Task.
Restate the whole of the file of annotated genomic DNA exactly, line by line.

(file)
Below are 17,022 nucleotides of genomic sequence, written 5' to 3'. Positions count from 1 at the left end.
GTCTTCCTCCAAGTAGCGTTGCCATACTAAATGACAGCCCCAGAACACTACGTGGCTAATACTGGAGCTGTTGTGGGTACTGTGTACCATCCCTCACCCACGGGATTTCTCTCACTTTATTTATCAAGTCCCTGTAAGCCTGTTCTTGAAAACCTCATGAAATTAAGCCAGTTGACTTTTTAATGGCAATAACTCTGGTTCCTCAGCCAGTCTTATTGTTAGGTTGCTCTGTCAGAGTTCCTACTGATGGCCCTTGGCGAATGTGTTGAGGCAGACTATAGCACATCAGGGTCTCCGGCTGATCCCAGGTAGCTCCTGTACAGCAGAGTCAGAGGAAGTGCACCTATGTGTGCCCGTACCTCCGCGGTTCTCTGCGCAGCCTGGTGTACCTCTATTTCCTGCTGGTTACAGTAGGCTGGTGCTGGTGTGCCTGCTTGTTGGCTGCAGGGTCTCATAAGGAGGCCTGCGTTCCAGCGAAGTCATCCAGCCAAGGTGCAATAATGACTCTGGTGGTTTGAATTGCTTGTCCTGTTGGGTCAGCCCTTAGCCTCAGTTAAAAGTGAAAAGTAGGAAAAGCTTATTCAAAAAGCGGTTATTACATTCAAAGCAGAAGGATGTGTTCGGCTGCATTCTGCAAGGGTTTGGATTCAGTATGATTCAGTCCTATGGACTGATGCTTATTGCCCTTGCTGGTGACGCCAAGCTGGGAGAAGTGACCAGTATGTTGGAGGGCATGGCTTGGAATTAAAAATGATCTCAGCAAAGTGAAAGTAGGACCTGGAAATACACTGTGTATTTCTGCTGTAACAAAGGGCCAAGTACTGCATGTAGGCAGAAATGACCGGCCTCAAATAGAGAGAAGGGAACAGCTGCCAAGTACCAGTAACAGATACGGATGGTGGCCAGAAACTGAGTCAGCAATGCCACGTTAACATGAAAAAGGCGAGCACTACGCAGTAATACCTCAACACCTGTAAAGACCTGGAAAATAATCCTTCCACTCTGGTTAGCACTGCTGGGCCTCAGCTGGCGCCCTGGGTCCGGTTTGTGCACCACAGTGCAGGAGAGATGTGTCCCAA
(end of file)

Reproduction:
Below are 17,022 nucleotides of genomic sequence, written 5' to 3'. Positions count from 1 at the left end.
GTCTTCCTCCAAGTAGCGTTGCCATACTAAATGACAGCCCCAGAACACTACGTGGCTAATACTGGAGCTGTTGTGGGTACTGTGTACCATCCCTCACCCACGGGATTTCTCTCACTTTATTTATCAAGTCCCTGTAAGCCTGTTCTTGAAAACCTCATGAAATTAAGCCAGTTGACTTTTTAATGGCAATAACTCTGGTTCCTCAGCCAGTCTTATTGTTAGGTTGCTCTGTCAGAGTTCCTACTGATGGCCCTTGGCGAATGTGTTGAGGCAGACTATAGCACATCAGGGTCTCCGGCTGATCCCAGGTAGCTCCTGTACAGCAGAGTCAGAGGAAGTGCACCTATGTGTGCCCGTACCTCCGCGGTTCTCTGCGCAGCCTGGTGTACCTCTATTTCCTGCTGGTTACAGTAGGCTGGTGCTGGTGTGCCTGCTTGTTGGCTGCAGGGTCTCATAAGGAGGCCTGCGTTCCAGCGAAGTCATCCAGCCAAGGTGCAATAATGACTCTGGTGGTTTGAATTGCTTGTCCTGTTGGGTCAGCCCTTAGCCTCAGTTAAAAGTGAAAAGTAGGAAAAGCTTATTCAAAAAGCGGTTATTACATTCAAAGCAGAAGGATGTGTTCGGCTGCATTCTGCAAGGGTTTGGATTCAGTATGATTCAGTCCTATGGACTGATGCTTATTGCCCTTGCTGGTGACGCCAAGCTGGGAGAAGTGACCAGTATGTTGGAGGGCATGGCTTGGAATTAAAAATGATCTCAGCAAAGTGAAAGTAGGACCTGGAAATACACTGTGTATTTCTGCTGTAACAAAGGGCCAAGTACTGCATGTAGGCAGAAATGACCGGCCTCAAATAGAGAGAAGGGAACAGCTGCCAAGTACCAGTAACAGATACGGATGGTGGCCAGAAACTGAGTCAGCAATGCCACGTTAACATGAAAAAGGCGAGCACTACGCAGTAATACCTCAACACCTGTAAAGACCTGGAAAATAATCCTTCCACTCTGGTTAGCACTGCTGGGCCTCAGCTGGCGCCCTGGGTCCGGTTTGTGCACCACAGTGCAGGAGAGATGTGTCCCAA